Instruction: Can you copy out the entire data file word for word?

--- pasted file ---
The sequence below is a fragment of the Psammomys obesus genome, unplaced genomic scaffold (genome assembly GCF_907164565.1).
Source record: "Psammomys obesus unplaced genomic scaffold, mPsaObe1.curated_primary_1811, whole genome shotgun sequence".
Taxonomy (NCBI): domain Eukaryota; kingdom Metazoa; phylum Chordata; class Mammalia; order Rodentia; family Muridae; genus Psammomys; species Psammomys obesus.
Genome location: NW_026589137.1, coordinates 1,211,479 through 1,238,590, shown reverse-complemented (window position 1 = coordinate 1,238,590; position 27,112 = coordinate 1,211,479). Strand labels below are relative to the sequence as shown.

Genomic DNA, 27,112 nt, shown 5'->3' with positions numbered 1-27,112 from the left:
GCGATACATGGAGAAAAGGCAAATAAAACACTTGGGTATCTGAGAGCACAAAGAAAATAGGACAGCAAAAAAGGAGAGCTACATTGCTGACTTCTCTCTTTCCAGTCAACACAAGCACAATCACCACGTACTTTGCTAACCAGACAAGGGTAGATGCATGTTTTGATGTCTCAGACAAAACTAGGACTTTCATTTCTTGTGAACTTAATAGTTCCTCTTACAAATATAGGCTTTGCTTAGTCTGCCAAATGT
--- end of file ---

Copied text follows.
The sequence below is a fragment of the Psammomys obesus genome, unplaced genomic scaffold (genome assembly GCF_907164565.1).
Source record: "Psammomys obesus unplaced genomic scaffold, mPsaObe1.curated_primary_1811, whole genome shotgun sequence".
Taxonomy (NCBI): domain Eukaryota; kingdom Metazoa; phylum Chordata; class Mammalia; order Rodentia; family Muridae; genus Psammomys; species Psammomys obesus.
Genome location: NW_026589137.1, coordinates 1,211,479 through 1,238,590, shown reverse-complemented (window position 1 = coordinate 1,238,590; position 27,112 = coordinate 1,211,479). Strand labels below are relative to the sequence as shown.

Genomic DNA, 27,112 nt, shown 5'->3' with positions numbered 1-27,112 from the left:
GCGATACATGGAGAAAAGGCAAATAAAACACTTGGGTATCTGAGAGCACAAAGAAAATAGGACAGCAAAAAAGGAGAGCTACATTGCTGACTTCTCTCTTTCCAGTCAACACAAGCACAATCACCACGTACTTTGCTAACCAGACAAGGGTAGATGCATGTTTTGATGTCTCAGACAAAACTAGGACTTTCATTTCTTGTGAACTTAATAGTTCCTCTTACAAATATAGGCTTTGCTTAGTCTGCCAAATGT